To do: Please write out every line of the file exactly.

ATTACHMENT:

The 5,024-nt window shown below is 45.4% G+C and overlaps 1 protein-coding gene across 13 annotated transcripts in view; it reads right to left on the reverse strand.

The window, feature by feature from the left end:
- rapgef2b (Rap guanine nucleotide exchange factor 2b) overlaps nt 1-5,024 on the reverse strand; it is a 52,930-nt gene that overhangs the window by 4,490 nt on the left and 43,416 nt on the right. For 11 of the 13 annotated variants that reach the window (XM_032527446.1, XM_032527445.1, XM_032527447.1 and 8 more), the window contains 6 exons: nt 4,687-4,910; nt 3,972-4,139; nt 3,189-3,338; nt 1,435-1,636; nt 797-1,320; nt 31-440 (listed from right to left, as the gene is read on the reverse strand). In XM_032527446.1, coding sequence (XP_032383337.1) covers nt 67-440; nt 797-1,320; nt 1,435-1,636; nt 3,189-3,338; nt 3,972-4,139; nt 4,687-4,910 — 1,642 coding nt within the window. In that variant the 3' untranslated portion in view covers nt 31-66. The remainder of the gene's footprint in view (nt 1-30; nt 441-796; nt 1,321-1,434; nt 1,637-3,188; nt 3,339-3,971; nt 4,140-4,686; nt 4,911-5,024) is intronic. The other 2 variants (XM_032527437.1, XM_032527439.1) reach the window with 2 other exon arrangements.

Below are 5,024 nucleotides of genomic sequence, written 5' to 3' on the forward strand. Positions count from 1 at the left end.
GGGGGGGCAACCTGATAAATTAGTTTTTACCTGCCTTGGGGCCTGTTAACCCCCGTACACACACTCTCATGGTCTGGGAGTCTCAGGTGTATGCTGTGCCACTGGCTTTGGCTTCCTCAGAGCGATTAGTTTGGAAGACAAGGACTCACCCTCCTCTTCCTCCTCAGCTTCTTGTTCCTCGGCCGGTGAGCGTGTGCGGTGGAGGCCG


The 5,024-nt window shown below is 45.4% G+C and overlaps 1 protein-coding gene across 13 annotated transcripts in view; it reads right to left on the reverse strand.

The window, feature by feature from the left end:
- rapgef2b (Rap guanine nucleotide exchange factor 2b) overlaps nt 1-5,024 on the reverse strand; it is a 52,930-nt gene that overhangs the window by 4,490 nt on the left and 43,416 nt on the right. For 11 of the 13 annotated variants that reach the window (XM_032527446.1, XM_032527445.1, XM_032527447.1 and 8 more), the window contains 6 exons: nt 4,687-4,910; nt 3,972-4,139; nt 3,189-3,338; nt 1,435-1,636; nt 797-1,320; nt 31-440 (listed from right to left, as the gene is read on the reverse strand). In XM_032527446.1, coding sequence (XP_032383337.1) covers nt 67-440; nt 797-1,320; nt 1,435-1,636; nt 3,189-3,338; nt 3,972-4,139; nt 4,687-4,910 — 1,642 coding nt within the window. In that variant the 3' untranslated portion in view covers nt 31-66. The remainder of the gene's footprint in view (nt 1-30; nt 441-796; nt 1,321-1,434; nt 1,637-3,188; nt 3,339-3,971; nt 4,140-4,686; nt 4,911-5,024) is intronic. The other 2 variants (XM_032527437.1, XM_032527439.1) reach the window with 2 other exon arrangements.

Below are 5,024 nucleotides of genomic sequence, written 5' to 3' on the forward strand. Positions count from 1 at the left end.
GGGGGGGCAACCTGATAAATTAGTTTTTACCTGCCTTGGGGCCTGTTAACCCCCGTACACACACTCTCATGGTCTGGGAGTCTCAGGTGTATGCTGTGCCACTGGCTTTGGCTTCCTCAGAGCGATTAGTTTGGAAGACAAGGACTCACCCTCCTCTTCCTCCTCAGCTTCTTGTTCCTCGGCCGGTGAGCGTGTGCGGTGGAGGCCG